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Goalkeeper vs. Shot Stopper
June 1, 2010

Throughout its 32 year history, Jersey Shore Boca has produced several of the finest goalkeepers to ever come from the shore area including Shaun Graul, Paul Royal, Erik Burstein, Chris Konopka and Charlie Cunliffe to name a few. Peter Mellor, USL National Technical Director and longtime professional, youth and national team coach, offers tips in this feature about what it takes to be a world-class keeper.
Goalkeeper vs. Shot Stopper

The Technical Edge with Peter Mellor

Originally published June 1, 2010 on

There is a distinct difference between the shot stopper and the goalkeeper. The goalkeeper understands that to be great, you have to do more than just stop shots. Goalkeeping is more than just saving the ball.

Dominating the 18-yard box, and in particular, the 6-yard box, is a prerequisite for today’s top goalkeepers. When you recognize the need to come out for a ball in your box, do you come off your line with confidence, and determination which can be heard and seen through your voice and body language?

The shot-stopper thinks their communication is only yelling or screaming when there is a cross coming into the box. This call is usually either ‘keeper’s’ or ‘away.’ The goalkeeper knows that good quality communication has more content. You must be able to read the game, which allows you to make positional adjustments and to also stay connected to your defensive unit, giving clear, precise instructions and encouragement. Domination of the penalty area will result in giving your team the advantage of dictating the defensive play, and in most cases, forcing the opposition to play in front of the defense. An attacking team will then have to adjust its game tactically to try and get behind your defense.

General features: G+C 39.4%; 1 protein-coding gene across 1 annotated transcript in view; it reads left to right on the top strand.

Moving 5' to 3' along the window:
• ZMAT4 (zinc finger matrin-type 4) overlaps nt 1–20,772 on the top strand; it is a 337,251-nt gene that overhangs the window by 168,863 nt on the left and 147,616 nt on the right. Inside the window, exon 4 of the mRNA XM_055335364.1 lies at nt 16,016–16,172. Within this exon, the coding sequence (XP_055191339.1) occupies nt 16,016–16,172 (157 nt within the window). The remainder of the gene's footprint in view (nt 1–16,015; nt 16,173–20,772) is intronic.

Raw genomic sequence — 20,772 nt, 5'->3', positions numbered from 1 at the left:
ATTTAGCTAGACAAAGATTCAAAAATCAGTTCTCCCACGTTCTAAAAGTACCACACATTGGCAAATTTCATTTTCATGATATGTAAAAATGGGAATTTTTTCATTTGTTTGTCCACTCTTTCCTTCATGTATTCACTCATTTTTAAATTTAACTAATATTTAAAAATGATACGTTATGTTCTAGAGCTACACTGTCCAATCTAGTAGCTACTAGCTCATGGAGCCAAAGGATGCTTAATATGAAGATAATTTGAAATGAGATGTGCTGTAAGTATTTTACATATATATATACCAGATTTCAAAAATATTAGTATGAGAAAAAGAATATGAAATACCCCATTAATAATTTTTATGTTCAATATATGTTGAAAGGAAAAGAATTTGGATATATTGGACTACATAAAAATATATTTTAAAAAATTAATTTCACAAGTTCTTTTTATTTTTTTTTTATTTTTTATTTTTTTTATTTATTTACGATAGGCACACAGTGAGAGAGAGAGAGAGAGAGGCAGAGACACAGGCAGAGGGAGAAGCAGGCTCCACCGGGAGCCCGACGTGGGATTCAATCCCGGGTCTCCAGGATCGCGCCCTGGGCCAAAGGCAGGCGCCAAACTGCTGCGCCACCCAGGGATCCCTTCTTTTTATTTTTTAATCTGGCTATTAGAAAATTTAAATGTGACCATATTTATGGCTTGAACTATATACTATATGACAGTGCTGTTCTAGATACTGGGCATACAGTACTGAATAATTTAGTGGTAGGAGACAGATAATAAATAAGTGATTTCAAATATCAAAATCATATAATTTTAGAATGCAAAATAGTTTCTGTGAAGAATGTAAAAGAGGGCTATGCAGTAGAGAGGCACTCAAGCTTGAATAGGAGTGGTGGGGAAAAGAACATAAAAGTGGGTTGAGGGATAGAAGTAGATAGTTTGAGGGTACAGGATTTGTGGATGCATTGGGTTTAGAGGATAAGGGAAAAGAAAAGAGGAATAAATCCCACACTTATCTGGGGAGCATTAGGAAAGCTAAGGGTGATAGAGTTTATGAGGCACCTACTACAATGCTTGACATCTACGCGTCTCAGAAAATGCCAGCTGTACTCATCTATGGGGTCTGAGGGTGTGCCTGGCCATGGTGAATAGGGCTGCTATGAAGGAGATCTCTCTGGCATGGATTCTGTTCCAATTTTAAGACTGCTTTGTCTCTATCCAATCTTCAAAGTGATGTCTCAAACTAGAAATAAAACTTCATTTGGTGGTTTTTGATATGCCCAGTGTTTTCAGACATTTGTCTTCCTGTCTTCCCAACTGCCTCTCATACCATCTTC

There are other ways that you, the goalkeeper, can affect the game once you make the catch or make the save.

As the goalkeeper you are the last line of defense and also the first line of attack, so distribution is a key strength in your game. You must be able to distribute the ball with both hands and feet so that your team keeps possession. Your actions must also make tactical sense for your team considering where you are in the game (winning, losing etc.).

The shot-stopper frequently loses possession due to their lack of technical ability during back passes, which are no problem for the goalkeeper who is comfortable in playing one or two touch with either foot. As a goalkeeper, you must continue to develop your touch with both the left and right foot when balls are played back to you by your own team. Can you, the goalkeeper, recognize and execute when a quick counter attack is available? Is your distribution accurate to start a counter attack?

When you, the goalkeeper, develop these strengths, you develop confidence and a presence in their game. You will also give your defenders confidence in playing balls back to you. Does Edwin Van der Sar, Manchester United’s goalkeeper, have a presence? Of course, his presence creates pressure on the opponent to bring their elite performance to the game. He has so many abilities – his technical ability, his winning performances – he is the complete goalkeeper. Forwards are scared; they don’t want to play against him!

The shot-stopper can make saves and that quality is very important. However, the technically- and tactically-aware goalkeeper is much more valuable to their team.

You must strive to have a complete game, not just save shots, and be able to tactically organize and deny the opposition the privilege of a shot!

Peter Mellor is the current USL National Technical Director and a longtime professional, youth and former US National Team goalkeeper coach.